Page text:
Tod Leiweke is now several years removed from Seattle, yet his name still gets thrown around here.
"I was really inspired by the idea Paul Allen saved the Seahawks," said the now NFL chief executive officer, who was on stage the GeekWire Sports Tech Summit in Seattle.
Leiweke was CEO of the Seahawks and Vulcan Sports for several years, guiding the franchise in the new stadium and was instrumental in the hiring of Pete Carroll. Yet he left for icier pastures, so to speak. He ran the NHL's Tampa Bay Lighting and a renovation of their arena, boosting their attendance as well.
Then the NFL league office came calling and a chance to help run the show in New York. Yet, he still gets mentioned these days about being part of an effort to bring the NHL and NBA to Seattle. His brother, Tim, is leading the effort to renovate KeyArena.
"I'm here to talk about NFL," Tod told reporters after his GeekWire appearance, laughing when asked he was still the "good" Leiweke brother. Pressed again, Tod added, "I'm gonna let him talk about all that stuff."
Tim shared the same stage hours later, and again made his pitch to the tech-friendly crowd about why he thinks KeyArena is perfect for a remodel. Tim said he's still negotiating with the "Mayor's Office, Mayor's staff, City Council" and "392 Crazy Sonics Fans that are threatening us every day."
But he spoke of how he believes technology can make the spot work.
"There is going to be technology in particulars, driverless cars, Uber, mass transportation, are ultimately find ways to park and then commute in by doing what I think they're going to do here, the monorail," said Leiweke.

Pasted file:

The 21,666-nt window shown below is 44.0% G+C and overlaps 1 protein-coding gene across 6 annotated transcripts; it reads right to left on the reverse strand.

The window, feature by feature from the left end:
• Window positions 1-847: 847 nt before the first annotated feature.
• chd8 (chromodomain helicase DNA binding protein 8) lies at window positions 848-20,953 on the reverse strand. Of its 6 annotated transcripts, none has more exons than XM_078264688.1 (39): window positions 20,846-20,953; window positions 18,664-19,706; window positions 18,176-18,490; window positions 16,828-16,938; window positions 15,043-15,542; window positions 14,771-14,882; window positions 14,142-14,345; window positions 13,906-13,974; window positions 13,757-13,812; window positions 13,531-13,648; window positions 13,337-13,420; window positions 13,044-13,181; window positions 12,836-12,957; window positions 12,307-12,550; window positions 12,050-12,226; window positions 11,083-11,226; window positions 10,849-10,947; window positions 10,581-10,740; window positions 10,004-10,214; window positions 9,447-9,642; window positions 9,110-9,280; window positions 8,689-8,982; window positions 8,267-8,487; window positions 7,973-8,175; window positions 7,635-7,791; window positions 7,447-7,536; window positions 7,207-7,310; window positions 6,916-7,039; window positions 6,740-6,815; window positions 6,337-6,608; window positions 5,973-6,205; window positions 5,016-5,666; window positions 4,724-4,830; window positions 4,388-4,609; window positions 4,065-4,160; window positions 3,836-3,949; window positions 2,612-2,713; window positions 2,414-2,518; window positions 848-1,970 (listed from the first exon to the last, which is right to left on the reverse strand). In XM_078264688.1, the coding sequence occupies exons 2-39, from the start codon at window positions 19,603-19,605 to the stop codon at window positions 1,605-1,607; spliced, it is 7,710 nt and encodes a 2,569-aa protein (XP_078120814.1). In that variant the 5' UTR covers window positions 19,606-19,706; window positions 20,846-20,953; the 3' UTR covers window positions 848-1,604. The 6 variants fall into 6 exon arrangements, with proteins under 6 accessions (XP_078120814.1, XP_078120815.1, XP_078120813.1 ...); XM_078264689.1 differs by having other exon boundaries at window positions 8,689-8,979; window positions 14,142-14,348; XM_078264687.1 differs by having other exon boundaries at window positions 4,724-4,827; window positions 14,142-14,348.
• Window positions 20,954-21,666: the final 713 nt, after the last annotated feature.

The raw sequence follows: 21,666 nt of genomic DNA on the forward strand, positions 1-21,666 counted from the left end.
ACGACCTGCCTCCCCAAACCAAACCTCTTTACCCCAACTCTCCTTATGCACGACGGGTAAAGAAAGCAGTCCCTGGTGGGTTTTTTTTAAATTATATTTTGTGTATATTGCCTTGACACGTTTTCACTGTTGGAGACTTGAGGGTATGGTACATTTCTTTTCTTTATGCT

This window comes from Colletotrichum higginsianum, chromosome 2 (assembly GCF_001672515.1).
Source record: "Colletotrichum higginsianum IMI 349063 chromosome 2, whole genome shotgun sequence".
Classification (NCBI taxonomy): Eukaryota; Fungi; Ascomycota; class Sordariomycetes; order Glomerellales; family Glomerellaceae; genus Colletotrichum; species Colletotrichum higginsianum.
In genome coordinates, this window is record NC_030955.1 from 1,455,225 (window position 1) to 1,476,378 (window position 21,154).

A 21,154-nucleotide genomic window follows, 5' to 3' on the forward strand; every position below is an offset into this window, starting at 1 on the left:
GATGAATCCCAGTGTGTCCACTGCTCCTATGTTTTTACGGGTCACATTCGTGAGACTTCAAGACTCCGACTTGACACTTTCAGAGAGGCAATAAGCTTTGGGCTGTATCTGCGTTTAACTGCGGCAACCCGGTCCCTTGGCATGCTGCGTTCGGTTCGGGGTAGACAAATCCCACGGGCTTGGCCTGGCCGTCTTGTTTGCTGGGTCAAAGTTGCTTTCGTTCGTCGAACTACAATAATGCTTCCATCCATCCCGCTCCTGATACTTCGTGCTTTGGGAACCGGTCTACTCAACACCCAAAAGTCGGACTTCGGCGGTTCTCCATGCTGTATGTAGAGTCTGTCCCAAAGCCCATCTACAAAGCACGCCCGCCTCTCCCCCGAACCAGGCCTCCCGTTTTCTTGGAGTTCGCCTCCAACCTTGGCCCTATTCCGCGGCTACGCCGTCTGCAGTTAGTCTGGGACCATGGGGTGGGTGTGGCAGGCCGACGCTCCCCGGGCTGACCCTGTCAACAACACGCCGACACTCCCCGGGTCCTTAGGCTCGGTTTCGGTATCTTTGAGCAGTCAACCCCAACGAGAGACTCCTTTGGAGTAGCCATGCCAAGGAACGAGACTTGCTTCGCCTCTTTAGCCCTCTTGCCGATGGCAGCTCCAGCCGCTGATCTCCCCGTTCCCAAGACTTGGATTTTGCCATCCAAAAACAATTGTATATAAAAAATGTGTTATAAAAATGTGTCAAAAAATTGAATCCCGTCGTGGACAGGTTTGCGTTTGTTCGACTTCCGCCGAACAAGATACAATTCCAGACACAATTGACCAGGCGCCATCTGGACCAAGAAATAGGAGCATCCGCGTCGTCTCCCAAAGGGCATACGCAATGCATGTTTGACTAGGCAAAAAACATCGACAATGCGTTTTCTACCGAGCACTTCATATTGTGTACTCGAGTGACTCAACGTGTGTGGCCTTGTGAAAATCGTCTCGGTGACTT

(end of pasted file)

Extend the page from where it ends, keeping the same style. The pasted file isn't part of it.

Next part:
The arena developer also suggested adaptive signal technology will also help get cars to KeyArena.
"They're now introducing computerized lighting systems on mercer we've never had em before, by the time we have our arena, we'll have that."
He did not mention his brother during the nearly half hour presentation.
Tod did talk almost completely about the NFL and what he says will be different in the upcoming season, saying the "pace of play" has been an issue.
"There were some breaks that were pretty ominous, post PAT the break, before the kick and break," he said.
Leiweke said there will be fewer commercial pods in the fall, meaning longer, yet fewer breaks. Some viewers noticed during the 2016 season, some late season games went commercial free for the first quarter. Leiweke acknowledged it was an experiment.
He also said the NFL is leaning on Seattle right now, more than some may realize. Teams use Microsoft Surfaces and Amazon gained NFL rights. He also noted new helmet technology is coming out of Seattle.
"Seattle is truly in an amazing place in sports."